Intent to eat
This guy walks into a bar.
Except it isn't a bar. It's a restaurant. A restaurant that includes a bar, or at least offers alcoholic beverages for sale alongside its comestibles. You know, a normal, average, everyday sit-down restaurant like those found across all of the civilized world.
Except the restaurant is in Utah. In order for it to be a restaurant, and not a bar, it has to make at least 70 percent of its take from food. That's fair enough, and not unique to Utah. The hope that people will consume a limited amount of alcohol, as most people who drink at all do, and do so while also eating enough food to soften the impact that alcohol has on the mind and body, is not unreasonable.
Except the restaurant also has to limit the sale of alcohol to, in the words of the state statute, adult customers who show an "intent" to buy food. That's a little more problematic.
Or seems to be, given that the members of the Utah Alcoholic Beverage Control Commission the other day had one of those how-many-angels-can-dance-on-the-head-of-a-pin arguments about just what counts as a customer's intent.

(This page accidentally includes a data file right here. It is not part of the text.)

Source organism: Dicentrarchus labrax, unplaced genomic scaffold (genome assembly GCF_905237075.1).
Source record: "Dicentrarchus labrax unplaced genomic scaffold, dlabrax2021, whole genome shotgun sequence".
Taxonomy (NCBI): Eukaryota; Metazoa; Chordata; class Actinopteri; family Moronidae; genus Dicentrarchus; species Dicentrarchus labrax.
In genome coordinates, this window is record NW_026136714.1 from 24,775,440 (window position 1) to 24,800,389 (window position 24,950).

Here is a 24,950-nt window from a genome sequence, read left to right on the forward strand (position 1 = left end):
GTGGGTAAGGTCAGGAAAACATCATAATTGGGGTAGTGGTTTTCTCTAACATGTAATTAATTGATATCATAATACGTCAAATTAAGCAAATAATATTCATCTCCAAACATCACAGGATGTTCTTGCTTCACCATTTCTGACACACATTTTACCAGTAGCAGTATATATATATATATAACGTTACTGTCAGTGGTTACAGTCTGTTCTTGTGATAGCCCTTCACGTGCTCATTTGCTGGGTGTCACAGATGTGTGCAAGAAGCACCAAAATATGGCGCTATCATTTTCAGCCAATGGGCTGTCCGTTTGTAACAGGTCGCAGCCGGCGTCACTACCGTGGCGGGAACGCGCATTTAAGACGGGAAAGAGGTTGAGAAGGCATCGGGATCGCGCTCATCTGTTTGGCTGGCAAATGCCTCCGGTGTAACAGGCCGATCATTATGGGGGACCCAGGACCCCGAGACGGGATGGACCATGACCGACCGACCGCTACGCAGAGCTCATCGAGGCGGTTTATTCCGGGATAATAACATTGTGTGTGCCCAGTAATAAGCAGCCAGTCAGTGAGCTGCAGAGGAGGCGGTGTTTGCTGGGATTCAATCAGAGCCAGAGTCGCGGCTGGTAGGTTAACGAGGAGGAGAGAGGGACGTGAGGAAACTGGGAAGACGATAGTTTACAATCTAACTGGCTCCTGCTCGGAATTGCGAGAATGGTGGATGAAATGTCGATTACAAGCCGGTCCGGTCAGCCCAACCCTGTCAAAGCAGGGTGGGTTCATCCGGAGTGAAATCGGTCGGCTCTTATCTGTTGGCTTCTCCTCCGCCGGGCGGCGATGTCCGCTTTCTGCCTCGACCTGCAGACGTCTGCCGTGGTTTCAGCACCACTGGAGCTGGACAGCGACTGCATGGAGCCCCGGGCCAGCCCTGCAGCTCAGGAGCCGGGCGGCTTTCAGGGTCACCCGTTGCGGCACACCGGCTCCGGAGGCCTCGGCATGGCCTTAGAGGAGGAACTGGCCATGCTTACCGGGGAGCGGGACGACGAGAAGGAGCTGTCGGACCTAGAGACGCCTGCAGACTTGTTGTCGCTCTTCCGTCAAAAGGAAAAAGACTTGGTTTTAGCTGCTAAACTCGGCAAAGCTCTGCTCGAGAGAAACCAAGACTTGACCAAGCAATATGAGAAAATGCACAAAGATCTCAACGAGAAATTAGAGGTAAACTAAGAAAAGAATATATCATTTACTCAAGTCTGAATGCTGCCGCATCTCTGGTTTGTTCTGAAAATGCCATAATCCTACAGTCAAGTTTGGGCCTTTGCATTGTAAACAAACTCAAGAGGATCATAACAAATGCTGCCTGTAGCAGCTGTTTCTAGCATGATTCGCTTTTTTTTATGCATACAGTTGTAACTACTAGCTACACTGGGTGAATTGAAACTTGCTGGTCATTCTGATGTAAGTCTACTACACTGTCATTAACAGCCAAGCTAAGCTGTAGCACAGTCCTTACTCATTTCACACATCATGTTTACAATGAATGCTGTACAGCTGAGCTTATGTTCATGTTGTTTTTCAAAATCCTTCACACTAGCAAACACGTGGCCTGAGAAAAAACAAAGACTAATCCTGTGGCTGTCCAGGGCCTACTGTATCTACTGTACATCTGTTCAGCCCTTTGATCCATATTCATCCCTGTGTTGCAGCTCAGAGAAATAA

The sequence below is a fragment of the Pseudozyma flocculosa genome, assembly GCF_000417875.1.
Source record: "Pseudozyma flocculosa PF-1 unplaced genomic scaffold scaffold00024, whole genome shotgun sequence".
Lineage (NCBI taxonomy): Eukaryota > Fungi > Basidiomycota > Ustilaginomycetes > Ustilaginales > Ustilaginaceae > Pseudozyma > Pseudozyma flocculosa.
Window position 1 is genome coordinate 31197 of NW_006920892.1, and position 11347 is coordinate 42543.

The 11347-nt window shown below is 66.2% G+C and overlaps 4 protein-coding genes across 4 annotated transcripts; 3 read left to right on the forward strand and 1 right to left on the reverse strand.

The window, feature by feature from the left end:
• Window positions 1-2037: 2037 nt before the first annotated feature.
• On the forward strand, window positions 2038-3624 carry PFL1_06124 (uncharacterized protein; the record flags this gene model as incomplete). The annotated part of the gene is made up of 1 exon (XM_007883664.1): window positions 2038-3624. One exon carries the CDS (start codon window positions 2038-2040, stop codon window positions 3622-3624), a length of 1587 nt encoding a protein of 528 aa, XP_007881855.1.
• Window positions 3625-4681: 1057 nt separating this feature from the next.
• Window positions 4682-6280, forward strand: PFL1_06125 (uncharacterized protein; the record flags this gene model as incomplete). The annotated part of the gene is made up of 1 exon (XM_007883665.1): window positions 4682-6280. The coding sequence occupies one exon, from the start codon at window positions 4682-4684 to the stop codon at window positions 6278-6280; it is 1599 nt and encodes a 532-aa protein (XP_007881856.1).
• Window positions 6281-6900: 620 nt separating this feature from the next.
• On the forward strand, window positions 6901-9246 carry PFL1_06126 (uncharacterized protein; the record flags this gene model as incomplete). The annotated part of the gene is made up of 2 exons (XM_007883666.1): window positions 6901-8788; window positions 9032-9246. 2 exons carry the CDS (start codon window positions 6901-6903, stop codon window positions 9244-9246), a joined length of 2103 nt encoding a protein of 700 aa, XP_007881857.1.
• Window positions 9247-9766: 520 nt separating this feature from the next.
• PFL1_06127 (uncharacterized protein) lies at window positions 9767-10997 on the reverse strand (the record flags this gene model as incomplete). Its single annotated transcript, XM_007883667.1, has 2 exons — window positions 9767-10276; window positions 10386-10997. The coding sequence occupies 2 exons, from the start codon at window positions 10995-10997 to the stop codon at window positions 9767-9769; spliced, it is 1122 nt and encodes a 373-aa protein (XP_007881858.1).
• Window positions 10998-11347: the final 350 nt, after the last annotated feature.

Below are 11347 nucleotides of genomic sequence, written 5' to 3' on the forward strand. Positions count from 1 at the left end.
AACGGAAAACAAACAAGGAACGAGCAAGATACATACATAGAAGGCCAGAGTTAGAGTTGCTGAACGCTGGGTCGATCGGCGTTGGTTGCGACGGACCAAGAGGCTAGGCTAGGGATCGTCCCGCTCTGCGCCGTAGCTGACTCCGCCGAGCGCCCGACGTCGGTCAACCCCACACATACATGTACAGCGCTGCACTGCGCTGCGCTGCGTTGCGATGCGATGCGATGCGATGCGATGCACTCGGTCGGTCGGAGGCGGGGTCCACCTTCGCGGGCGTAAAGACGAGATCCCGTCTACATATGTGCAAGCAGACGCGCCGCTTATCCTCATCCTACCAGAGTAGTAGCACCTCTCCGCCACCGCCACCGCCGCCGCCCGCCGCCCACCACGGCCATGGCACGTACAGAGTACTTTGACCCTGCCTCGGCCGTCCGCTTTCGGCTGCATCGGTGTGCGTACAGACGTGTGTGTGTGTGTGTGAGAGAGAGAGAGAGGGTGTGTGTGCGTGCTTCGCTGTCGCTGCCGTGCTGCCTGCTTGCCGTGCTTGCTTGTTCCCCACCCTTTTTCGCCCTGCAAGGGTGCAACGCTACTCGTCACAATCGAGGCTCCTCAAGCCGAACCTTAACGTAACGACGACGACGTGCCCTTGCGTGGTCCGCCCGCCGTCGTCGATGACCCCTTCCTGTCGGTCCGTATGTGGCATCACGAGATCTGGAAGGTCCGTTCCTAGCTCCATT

To the average rational adult, the mere act of walking into a restaurant would signal an intent to buy food. If they weren't hungry, they'd have gone somewhere else. Like, maybe, a bar.
But because the state liquor enforcers seem more interested in their ongoing game of "Gotcha!" than they are in crafting reasonable rules for the sale and consumption of liquor, commonsense interpretations of the law need not apply.
The fear, apparently, is that a flood of customers is eager to play their own tricks, walking into restaurants, sitting at tables, even inspecting menus and then, just to be ornery about it, downing a beer or a cocktail or two or three and heading toward the door.
Not only is that about the most expensive way imaginable to get drunk, it also should be a dead giveaway that the person engaged in such activity is most likely to be a state liquor cop engaged in a sting operation. There have been many such operations ongoing in Utah recently, with 33 cases filed since December, compared to zero the year before.
Restaurateurs and, particularly, overworked and underpaid wait staff, do need to know what the rules are and be able to obey them and explain them to customers without an encyclopedic knowledge of state codes. But the rules need to be based on a commonsense understanding of how people function in the real world.
When a guy walks into a restaurant, he's looking for a meal.
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